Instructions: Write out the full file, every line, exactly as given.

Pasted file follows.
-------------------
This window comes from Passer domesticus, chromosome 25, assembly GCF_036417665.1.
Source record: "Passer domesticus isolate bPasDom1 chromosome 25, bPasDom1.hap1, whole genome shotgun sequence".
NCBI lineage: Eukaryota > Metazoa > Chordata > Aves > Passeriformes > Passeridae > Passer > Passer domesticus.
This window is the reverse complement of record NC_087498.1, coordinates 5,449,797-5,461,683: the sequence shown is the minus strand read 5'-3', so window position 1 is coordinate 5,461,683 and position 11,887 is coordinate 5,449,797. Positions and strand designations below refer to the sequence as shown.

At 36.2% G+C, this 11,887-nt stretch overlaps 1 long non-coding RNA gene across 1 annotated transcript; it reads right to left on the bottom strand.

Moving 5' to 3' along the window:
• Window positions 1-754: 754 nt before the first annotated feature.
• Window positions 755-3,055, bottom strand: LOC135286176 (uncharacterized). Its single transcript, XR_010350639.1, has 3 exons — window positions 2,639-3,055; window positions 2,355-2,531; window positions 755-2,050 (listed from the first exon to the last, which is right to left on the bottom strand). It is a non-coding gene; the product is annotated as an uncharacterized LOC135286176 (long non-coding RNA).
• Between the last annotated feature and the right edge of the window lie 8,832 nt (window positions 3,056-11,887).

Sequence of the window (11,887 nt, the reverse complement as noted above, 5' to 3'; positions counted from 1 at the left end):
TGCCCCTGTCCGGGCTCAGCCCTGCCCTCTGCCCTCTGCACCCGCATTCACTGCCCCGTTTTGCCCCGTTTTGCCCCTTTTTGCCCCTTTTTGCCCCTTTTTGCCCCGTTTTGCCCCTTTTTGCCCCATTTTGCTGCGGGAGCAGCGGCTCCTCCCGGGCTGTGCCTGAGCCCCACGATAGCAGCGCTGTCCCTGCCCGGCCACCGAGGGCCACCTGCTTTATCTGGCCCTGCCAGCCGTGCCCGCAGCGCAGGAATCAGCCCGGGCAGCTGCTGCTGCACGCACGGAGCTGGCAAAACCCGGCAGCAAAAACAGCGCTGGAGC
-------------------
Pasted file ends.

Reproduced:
This window comes from Passer domesticus, chromosome 25, assembly GCF_036417665.1.
Source record: "Passer domesticus isolate bPasDom1 chromosome 25, bPasDom1.hap1, whole genome shotgun sequence".
NCBI lineage: Eukaryota > Metazoa > Chordata > Aves > Passeriformes > Passeridae > Passer > Passer domesticus.
This window is the reverse complement of record NC_087498.1, coordinates 5,449,797-5,461,683: the sequence shown is the minus strand read 5'-3', so window position 1 is coordinate 5,461,683 and position 11,887 is coordinate 5,449,797. Positions and strand designations below refer to the sequence as shown.

At 36.2% G+C, this 11,887-nt stretch overlaps 1 long non-coding RNA gene across 1 annotated transcript; it reads right to left on the bottom strand.

Moving 5' to 3' along the window:
• Window positions 1-754: 754 nt before the first annotated feature.
• Window positions 755-3,055, bottom strand: LOC135286176 (uncharacterized). Its single transcript, XR_010350639.1, has 3 exons — window positions 2,639-3,055; window positions 2,355-2,531; window positions 755-2,050 (listed from the first exon to the last, which is right to left on the bottom strand). It is a non-coding gene; the product is annotated as an uncharacterized LOC135286176 (long non-coding RNA).
• Between the last annotated feature and the right edge of the window lie 8,832 nt (window positions 3,056-11,887).

Sequence of the window (11,887 nt, the reverse complement as noted above, 5' to 3'; positions counted from 1 at the left end):
TGCCCCTGTCCGGGCTCAGCCCTGCCCTCTGCCCTCTGCACCCGCATTCACTGCCCCGTTTTGCCCCGTTTTGCCCCTTTTTGCCCCTTTTTGCCCCTTTTTGCCCCGTTTTGCCCCTTTTTGCCCCATTTTGCTGCGGGAGCAGCGGCTCCTCCCGGGCTGTGCCTGAGCCCCACGATAGCAGCGCTGTCCCTGCCCGGCCACCGAGGGCCACCTGCTTTATCTGGCCCTGCCAGCCGTGCCCGCAGCGCAGGAATCAGCCCGGGCAGCTGCTGCTGCACGCACGGAGCTGGCAAAACCCGGCAGCAAAAACAGCGCTGGAGC